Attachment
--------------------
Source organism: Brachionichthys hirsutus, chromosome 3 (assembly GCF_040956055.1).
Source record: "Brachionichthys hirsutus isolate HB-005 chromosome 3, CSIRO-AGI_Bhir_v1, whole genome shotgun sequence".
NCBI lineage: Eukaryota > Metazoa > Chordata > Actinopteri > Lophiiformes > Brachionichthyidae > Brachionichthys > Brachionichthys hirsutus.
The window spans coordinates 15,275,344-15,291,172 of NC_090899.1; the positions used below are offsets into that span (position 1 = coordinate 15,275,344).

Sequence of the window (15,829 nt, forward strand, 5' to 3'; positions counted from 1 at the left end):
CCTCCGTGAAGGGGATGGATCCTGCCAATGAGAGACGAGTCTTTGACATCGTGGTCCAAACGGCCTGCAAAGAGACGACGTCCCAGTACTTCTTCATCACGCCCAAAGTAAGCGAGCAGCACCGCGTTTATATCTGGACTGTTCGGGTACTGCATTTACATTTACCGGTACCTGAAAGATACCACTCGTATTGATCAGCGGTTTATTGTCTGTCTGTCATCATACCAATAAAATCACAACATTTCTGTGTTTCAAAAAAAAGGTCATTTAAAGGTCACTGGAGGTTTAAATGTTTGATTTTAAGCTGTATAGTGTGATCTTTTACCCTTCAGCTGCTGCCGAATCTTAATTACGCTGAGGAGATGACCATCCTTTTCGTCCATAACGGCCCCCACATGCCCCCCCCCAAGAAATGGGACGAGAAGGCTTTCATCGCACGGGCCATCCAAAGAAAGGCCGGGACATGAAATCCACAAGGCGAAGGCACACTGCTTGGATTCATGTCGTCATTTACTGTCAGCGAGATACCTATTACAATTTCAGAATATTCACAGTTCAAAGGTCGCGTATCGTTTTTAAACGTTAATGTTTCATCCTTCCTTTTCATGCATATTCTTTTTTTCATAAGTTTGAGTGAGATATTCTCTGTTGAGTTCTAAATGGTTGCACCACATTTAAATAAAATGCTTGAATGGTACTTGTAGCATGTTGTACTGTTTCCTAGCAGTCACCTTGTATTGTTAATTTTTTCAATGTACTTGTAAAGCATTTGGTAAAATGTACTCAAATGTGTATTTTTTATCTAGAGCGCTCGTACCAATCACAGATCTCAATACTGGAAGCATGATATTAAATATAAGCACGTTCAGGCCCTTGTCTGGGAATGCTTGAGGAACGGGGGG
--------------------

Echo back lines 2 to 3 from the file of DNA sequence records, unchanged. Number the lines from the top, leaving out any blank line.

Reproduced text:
Source record: "Brachionichthys hirsutus isolate HB-005 chromosome 3, CSIRO-AGI_Bhir_v1, whole genome shotgun sequence".
NCBI lineage: Eukaryota > Metazoa > Chordata > Actinopteri > Lophiiformes > Brachionichthyidae > Brachionichthys > Brachionichthys hirsutus.